Minnesota’s up-and-coming workforce has some advice for today’s hiring managers: Your old ways of recruiting are not going to work.
“You can’t apply the same frameworks you used to hire baby boomers to this new internet generation,” warned Philip Xiao, a 25-year-old Minneapolis entrepreneur, addressing a roomful of human-resource managers and campus recruiters.
Even tactics used to reach millennials might hit a sour note with members of Generation Z, whose leading edge is turning 22 this year.
For example, only 29% of 18- to 24-year-olds are on LinkedIn, Xiao said, as he led a Gen Z panel discussion earlier this month at a forum convened by the business development group Greater MSP.
Saddled with debt, this group is aware of widening income disparities and expects to earn more equitable wages.
They reject the top-down corporate hierarchy even more radically than millennials.
And they are turned off by hiring practices and corporate cultures that don’t reflect a broad view of diversity — race, class, gender, religion, sexual orientation, identity.
While they don’t expect to stay with the same company for a lifetime, Gen Zers nonetheless say they value long-term career paths that offer them new skills.
“A lot of assumptions are made that just because this is a digitally native generation that is comfortable using technology that that’s how they will want to communicate on making a really important decision like where they’ll live and work,” said Matt Lewis, a Greater MSP vice president. “We’re not selling them a discount coupon for their next burrito.”
By 2030, more Minnesotans will be at retirement age than in the last six decades combined. Along with declining birthrates, basic demographics portend an unprecedented labor shortage even as more boomers remain in the workforce beyond age 65. Major urban centers and rural areas alike are fighting to woo young workers, the most mobile sector of the workforce.
Five years ago, the Twin Cities region was gaining about 2,000 people a year in the 25- to 34-year-old age group, according to research by Greater MSP, which is focused on regional job creation and business expansion. As the massive cohort of millennials comes of age, the 15-county area now sees nearly quadruple that number, with about 7,500 more each year in that age group.
Among the 30 largest metros, the Twin Cities area ranks 14th in terms of share of Gen Z residents, well behind Riverside, Calif., San Antonio, Houston, Dallas and Atlanta. About a quarter of the metro’s residents were born between 1997 and 2012, the loose designation assigned by the Pew Research Center.
This generation is the most racially and ethnically diverse of any in American history, and eclipses the millennials as the most tech-savvy. The oldest Gen Zers were 10 when the iPhone hit the market.
While the 9/11 terror attack was a defining moment for millennials, the oldest Gen Zs were preschoolers at the time. Their lives have been shaped by the Great Recession.
“We went home and discovered that Daddy lost his job, and life isn’t going to be the same anymore,” Xiao said in an interview. “It was the beginning of our fundamental distrust of institutions like Wall Street or government. The message we got was that everyone is in it for themselves and it’s up to us to take care of ourselves.”
Xiao’s nascent company, Homi, is an online recruiting and hiring marketplace to connect companies with talent. It grew out of an idea to help college students and alumni network with businesses.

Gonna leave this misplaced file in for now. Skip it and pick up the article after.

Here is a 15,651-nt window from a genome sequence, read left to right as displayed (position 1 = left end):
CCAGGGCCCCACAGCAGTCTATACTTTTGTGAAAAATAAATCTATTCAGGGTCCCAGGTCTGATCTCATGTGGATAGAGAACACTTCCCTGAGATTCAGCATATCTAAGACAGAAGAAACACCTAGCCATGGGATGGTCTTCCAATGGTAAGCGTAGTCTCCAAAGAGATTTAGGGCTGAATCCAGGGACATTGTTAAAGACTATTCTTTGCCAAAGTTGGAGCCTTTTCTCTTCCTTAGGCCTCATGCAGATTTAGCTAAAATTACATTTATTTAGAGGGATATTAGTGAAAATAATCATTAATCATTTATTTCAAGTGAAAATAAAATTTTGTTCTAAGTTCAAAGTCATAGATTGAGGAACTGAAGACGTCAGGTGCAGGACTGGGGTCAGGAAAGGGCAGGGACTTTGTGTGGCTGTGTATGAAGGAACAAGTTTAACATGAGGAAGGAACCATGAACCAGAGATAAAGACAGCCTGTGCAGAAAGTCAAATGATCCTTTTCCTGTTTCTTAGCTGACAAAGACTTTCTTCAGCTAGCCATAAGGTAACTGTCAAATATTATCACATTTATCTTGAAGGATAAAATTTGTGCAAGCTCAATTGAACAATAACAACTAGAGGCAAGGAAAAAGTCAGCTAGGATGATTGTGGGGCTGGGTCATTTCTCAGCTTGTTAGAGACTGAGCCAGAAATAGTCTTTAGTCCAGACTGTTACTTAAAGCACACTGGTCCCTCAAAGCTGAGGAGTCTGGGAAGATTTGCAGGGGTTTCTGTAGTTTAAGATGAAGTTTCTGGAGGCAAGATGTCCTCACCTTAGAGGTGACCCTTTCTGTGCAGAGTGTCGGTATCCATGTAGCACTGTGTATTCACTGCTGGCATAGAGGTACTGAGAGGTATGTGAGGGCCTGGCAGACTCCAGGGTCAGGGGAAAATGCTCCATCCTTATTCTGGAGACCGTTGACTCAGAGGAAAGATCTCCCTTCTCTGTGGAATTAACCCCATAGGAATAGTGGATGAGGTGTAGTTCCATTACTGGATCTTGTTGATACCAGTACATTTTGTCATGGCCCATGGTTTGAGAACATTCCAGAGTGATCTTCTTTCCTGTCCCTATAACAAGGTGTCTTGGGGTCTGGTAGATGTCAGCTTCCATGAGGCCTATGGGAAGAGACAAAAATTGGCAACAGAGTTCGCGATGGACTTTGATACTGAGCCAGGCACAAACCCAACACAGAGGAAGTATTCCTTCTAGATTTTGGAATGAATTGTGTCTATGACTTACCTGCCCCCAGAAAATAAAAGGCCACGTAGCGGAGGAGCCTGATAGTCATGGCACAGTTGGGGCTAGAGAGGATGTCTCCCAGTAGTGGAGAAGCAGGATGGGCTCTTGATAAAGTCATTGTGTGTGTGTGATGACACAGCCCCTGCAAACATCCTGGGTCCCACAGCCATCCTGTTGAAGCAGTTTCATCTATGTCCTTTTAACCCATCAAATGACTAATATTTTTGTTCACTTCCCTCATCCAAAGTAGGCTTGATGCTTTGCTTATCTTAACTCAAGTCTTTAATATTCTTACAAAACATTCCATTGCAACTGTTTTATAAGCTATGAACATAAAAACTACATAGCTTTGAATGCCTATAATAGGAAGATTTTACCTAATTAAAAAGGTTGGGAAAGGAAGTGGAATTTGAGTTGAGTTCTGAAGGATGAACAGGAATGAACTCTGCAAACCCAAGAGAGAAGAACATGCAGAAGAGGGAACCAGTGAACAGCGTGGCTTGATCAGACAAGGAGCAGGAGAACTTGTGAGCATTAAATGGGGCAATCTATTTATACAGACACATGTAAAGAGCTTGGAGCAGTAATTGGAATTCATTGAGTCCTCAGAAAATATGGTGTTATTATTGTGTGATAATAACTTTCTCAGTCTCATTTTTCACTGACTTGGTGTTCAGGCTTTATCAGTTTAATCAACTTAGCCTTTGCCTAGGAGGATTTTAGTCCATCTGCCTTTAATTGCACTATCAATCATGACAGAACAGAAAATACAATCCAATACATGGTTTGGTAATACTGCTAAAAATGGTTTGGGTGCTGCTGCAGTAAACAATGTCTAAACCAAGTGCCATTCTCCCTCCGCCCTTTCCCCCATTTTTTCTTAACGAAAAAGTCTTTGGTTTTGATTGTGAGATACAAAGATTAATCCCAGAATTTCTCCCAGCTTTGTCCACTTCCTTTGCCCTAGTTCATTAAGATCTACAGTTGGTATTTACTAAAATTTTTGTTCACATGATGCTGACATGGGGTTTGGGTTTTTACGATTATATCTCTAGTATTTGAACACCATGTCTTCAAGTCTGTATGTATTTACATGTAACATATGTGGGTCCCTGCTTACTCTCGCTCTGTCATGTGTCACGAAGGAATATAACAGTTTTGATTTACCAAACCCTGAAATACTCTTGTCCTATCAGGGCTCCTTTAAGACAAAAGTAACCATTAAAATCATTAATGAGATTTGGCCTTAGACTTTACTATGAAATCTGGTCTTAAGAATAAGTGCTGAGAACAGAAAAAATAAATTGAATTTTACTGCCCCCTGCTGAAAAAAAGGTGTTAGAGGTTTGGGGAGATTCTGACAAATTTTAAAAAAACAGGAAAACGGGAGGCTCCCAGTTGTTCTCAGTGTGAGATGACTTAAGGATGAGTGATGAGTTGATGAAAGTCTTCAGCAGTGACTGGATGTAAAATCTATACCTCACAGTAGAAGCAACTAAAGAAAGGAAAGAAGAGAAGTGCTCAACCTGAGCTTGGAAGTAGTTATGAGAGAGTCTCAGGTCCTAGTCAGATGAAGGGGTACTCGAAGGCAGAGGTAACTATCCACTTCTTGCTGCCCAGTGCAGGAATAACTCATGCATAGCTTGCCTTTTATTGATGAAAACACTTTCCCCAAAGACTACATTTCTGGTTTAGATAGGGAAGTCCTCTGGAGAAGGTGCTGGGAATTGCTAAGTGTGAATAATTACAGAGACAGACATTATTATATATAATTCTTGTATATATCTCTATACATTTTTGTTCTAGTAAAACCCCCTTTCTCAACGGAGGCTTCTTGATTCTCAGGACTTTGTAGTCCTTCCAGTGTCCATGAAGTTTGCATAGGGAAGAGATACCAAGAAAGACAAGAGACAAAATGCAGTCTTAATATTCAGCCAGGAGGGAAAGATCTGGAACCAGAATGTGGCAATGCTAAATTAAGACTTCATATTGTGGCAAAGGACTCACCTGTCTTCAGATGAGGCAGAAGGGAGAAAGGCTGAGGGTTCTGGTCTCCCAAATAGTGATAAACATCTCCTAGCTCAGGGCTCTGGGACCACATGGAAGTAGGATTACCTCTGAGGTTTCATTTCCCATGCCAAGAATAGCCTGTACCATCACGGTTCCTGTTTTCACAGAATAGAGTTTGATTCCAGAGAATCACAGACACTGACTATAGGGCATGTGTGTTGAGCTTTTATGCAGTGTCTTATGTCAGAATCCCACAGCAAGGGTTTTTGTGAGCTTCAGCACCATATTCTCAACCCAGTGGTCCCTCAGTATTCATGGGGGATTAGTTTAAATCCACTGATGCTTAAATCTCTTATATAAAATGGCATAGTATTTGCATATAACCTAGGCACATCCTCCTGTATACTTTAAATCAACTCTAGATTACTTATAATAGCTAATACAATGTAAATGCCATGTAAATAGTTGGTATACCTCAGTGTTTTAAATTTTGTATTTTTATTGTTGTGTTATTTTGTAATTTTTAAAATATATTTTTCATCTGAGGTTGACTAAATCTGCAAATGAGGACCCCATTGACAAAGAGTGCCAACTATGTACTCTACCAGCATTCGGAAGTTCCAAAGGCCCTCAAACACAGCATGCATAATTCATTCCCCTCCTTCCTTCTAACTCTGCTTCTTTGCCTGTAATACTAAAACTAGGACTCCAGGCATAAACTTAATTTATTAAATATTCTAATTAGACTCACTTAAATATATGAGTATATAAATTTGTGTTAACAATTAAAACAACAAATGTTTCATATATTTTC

About 135 people attended the Aug. 15 event in downtown Minneapolis, which drew from more than 70 organizations, Greater MSP said. It included representatives from higher education, student and community groups, human resource officers, internship program coordinators, among others.
Things grew interesting when Xiao turned to his panelists — two college students and two young professionals — and pointedly asked about traditional campus recruiting. “Walking up to a stranger, shaking their hand, chit-chatting for 30 seconds and then getting told to apply online. How’s that experience for you as a candidate?”
Here’s their takeaway:
Don’t discount “soft skills.” Christian Moreno Cova, a rising junior at University of Minnesota Duluth, is a business analyst intern at McKinsey & Co. He’s majoring in jazz piano — not finance or economics — and that sometimes trips people up.
“The great thing about jazz is we learn to think on our feet,” he said. “We learn to improvise and we learn to communicate through more than just words.”
Be authentic. Ollie Kalthoff, a student at Century College, is an aspiring activist, and identifies with the pronouns “them/their.” “A lot of people in my generation tend to think of networking as this big terrifying thing: I have to dress up real nice, shake people’s hands in the right way, make eye contact,” Kalthoff said. “But really it’s making a genuine relationship. Making a new friend in a bit more formal of a setting.”
Take recruiting efforts off the beaten path. Jazmine Logan, a program assistant in the Minneapolis Department of Civil Rights, is a millennial and first-generation college graduate. She said HR managers have good intentions but need to ask different questions about diversity, career goals. Show up at the multicultural center, or meet with affinity groups, such as women in STEM. It’s “a show of intentionality,” she said. “I’m already in a safe space.”
Take an active interest. Lulu Bauermeister works as a project manager in corporate social responsibility, strategy and operations at U.S. Bank. She believes in “connection before content,” which roughly means not launching into a dry pitch before having a genuine chat about company values. And maintain that relationship once young professionals are on the job. “If the manager is invested in my personal and career growth, I’m much more likely to stay with the company,” she said.